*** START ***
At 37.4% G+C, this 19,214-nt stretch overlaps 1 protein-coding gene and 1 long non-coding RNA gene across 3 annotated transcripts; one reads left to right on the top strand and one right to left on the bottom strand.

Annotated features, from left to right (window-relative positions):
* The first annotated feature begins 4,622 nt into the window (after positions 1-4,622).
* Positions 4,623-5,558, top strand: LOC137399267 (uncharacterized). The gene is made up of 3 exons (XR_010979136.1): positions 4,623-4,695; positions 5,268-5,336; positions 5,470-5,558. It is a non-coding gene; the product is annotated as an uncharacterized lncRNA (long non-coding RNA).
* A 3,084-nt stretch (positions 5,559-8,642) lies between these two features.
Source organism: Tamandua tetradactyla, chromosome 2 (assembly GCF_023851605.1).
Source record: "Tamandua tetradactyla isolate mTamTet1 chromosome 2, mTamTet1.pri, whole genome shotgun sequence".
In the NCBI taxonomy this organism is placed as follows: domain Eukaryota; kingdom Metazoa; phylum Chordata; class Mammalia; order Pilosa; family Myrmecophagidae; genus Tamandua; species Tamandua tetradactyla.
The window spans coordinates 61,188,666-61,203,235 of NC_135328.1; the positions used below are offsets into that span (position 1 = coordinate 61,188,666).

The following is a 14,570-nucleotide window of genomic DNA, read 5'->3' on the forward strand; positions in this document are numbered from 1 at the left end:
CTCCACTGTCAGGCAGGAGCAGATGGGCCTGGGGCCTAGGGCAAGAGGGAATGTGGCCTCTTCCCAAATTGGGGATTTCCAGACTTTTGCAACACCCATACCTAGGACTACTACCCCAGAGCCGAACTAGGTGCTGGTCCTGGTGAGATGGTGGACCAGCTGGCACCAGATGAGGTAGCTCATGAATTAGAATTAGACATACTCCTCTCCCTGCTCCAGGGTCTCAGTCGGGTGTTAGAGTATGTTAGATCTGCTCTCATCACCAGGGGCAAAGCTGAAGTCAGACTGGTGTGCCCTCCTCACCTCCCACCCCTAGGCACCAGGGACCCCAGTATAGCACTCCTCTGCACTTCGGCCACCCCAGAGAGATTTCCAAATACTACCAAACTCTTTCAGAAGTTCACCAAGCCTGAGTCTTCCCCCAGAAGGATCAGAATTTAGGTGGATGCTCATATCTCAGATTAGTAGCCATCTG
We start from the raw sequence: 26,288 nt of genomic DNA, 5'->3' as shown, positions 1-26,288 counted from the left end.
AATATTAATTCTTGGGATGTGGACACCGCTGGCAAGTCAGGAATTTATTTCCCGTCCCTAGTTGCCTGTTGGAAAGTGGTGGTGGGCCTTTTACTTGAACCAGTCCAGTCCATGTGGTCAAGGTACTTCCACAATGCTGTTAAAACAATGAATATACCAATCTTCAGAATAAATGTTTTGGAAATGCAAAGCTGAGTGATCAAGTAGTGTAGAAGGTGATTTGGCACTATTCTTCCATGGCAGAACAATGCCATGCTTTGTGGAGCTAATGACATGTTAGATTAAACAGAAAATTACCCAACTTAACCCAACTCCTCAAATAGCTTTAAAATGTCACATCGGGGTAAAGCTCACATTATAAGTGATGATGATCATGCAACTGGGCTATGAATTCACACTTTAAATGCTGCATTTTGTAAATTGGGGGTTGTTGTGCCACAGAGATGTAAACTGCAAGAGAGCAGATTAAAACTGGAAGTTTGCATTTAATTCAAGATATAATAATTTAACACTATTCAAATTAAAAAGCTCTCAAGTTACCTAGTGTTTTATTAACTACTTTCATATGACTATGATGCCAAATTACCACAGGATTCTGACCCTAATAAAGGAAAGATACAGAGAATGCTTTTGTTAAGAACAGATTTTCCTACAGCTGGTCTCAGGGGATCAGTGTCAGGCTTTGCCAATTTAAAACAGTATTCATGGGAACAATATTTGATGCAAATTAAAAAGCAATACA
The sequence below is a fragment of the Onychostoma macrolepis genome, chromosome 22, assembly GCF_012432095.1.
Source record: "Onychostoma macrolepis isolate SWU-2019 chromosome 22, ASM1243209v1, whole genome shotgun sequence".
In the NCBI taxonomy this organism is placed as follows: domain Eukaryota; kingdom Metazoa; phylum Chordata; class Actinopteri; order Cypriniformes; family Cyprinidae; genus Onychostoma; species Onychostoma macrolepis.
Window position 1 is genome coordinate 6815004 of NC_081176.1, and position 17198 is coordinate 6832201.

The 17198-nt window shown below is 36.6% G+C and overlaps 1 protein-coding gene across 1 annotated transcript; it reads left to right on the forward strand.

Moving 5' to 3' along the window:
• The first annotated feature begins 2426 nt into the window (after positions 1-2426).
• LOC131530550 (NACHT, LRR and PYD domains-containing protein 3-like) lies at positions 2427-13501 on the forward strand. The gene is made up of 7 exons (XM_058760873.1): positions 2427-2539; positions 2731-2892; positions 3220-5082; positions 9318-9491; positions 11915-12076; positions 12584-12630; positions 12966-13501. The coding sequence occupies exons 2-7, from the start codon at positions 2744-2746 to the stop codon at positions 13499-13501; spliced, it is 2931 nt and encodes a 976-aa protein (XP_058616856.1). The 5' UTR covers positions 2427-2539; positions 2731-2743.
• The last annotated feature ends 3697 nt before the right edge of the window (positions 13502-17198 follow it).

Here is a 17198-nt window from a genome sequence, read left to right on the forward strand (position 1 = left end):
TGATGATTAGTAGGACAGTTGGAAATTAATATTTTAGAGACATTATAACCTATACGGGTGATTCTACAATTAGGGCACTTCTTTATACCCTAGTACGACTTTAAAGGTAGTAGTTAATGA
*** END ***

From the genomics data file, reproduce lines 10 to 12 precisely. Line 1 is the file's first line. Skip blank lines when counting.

The following is a 14,570-nucleotide window of genomic DNA, read 5'->3' on the forward strand; positions in this document are numbered from 1 at the left end:
CTCCACTGTCAGGCAGGAGCAGATGGGCCTGGGGCCTAGGGCAAGAGGGAATGTGGCCTCTTCCCAAATTGGGGATTTCCAGACTTTTGCAACACCCATACCTAGGACTACTACCCCAGAGCCGAACTAGGTGCTGGTCCTGGTGAGATGGTGGACCAGCTGGCACCAGATGAGGTAGCTCATGAATTAGAATTAGACATACTCCTCTCCCTGCTCCAGGGTCTCAGTCGGGTGTTAGAGTATGTTAGATCTGCTCTCATCACCAGGGGCAAAGCTGAAGTCAGACTGGTGTGCCCTCCTCACCTCCCACCCCTAGGCACCAGGGACCCCAGTATAGCACTCCTCTGCACTTCGGCCACCCCAGAGAGATTTCCAAATACTACCAAACTCTTTCAGAAGTTCACCAAGCCTGAGTCTTCCCCCAGAAGGATCAGAATTTAGGTGGATGCTCATATCTCAGATTAGTAGCCATCTG
We start from the raw sequence: 26,288 nt of genomic DNA, 5'->3' as shown, positions 1-26,288 counted from the left end.